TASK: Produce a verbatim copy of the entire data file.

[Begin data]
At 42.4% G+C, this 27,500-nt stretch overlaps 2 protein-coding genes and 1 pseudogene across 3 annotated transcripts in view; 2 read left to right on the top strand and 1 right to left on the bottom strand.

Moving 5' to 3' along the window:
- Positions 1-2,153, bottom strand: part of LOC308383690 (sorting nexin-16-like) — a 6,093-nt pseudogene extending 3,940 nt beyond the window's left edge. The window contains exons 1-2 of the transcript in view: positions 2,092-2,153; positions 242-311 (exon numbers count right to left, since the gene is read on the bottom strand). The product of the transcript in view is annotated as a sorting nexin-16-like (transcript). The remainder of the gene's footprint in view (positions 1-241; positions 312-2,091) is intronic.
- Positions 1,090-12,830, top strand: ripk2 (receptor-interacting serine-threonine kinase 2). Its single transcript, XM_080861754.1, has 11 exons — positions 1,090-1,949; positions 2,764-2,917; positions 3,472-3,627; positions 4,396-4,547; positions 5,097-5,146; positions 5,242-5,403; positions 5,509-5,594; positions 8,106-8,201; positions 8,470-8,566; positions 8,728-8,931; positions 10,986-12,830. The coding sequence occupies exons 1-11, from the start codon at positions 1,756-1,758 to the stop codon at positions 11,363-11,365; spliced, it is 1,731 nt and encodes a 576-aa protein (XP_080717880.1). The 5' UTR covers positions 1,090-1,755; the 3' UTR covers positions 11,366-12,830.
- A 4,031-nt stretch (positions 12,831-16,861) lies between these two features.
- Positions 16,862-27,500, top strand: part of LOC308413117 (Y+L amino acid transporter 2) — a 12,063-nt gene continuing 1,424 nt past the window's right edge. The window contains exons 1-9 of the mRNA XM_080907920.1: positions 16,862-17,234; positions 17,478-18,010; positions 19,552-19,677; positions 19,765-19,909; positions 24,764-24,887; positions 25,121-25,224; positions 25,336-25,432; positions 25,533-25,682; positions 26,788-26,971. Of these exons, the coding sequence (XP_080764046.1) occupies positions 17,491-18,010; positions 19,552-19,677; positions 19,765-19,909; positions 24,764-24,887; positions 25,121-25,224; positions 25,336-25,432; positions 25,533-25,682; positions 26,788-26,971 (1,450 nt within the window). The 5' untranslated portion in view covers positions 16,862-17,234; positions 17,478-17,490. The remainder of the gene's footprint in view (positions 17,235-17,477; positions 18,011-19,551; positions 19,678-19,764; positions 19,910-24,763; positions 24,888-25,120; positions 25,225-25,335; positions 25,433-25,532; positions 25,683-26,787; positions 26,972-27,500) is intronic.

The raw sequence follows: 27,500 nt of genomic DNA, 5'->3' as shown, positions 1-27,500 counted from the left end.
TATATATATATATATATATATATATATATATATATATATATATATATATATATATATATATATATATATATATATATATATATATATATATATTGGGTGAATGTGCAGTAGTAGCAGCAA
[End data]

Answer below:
At 42.4% G+C, this 27,500-nt stretch overlaps 2 protein-coding genes and 1 pseudogene across 3 annotated transcripts in view; 2 read left to right on the top strand and 1 right to left on the bottom strand.

Moving 5' to 3' along the window:
- Positions 1-2,153, bottom strand: part of LOC308383690 (sorting nexin-16-like) — a 6,093-nt pseudogene extending 3,940 nt beyond the window's left edge. The window contains exons 1-2 of the transcript in view: positions 2,092-2,153; positions 242-311 (exon numbers count right to left, since the gene is read on the bottom strand). The product of the transcript in view is annotated as a sorting nexin-16-like (transcript). The remainder of the gene's footprint in view (positions 1-241; positions 312-2,091) is intronic.
- Positions 1,090-12,830, top strand: ripk2 (receptor-interacting serine-threonine kinase 2). Its single transcript, XM_080861754.1, has 11 exons — positions 1,090-1,949; positions 2,764-2,917; positions 3,472-3,627; positions 4,396-4,547; positions 5,097-5,146; positions 5,242-5,403; positions 5,509-5,594; positions 8,106-8,201; positions 8,470-8,566; positions 8,728-8,931; positions 10,986-12,830. The coding sequence occupies exons 1-11, from the start codon at positions 1,756-1,758 to the stop codon at positions 11,363-11,365; spliced, it is 1,731 nt and encodes a 576-aa protein (XP_080717880.1). The 5' UTR covers positions 1,090-1,755; the 3' UTR covers positions 11,366-12,830.
- A 4,031-nt stretch (positions 12,831-16,861) lies between these two features.
- Positions 16,862-27,500, top strand: part of LOC308413117 (Y+L amino acid transporter 2) — a 12,063-nt gene continuing 1,424 nt past the window's right edge. The window contains exons 1-9 of the mRNA XM_080907920.1: positions 16,862-17,234; positions 17,478-18,010; positions 19,552-19,677; positions 19,765-19,909; positions 24,764-24,887; positions 25,121-25,224; positions 25,336-25,432; positions 25,533-25,682; positions 26,788-26,971. Of these exons, the coding sequence (XP_080764046.1) occupies positions 17,491-18,010; positions 19,552-19,677; positions 19,765-19,909; positions 24,764-24,887; positions 25,121-25,224; positions 25,336-25,432; positions 25,533-25,682; positions 26,788-26,971 (1,450 nt within the window). The 5' untranslated portion in view covers positions 16,862-17,234; positions 17,478-17,490. The remainder of the gene's footprint in view (positions 17,235-17,477; positions 18,011-19,551; positions 19,678-19,764; positions 19,910-24,763; positions 24,888-25,120; positions 25,225-25,335; positions 25,433-25,532; positions 25,683-26,787; positions 26,972-27,500) is intronic.

The raw sequence follows: 27,500 nt of genomic DNA, 5'->3' as shown, positions 1-27,500 counted from the left end.
TATATATATATATATATATATATATATATATATATATATATATATATATATATATATATATATATATATATATATATATATATATATATATATTGGGTGAATGTGCAGTAGTAGCAGCAA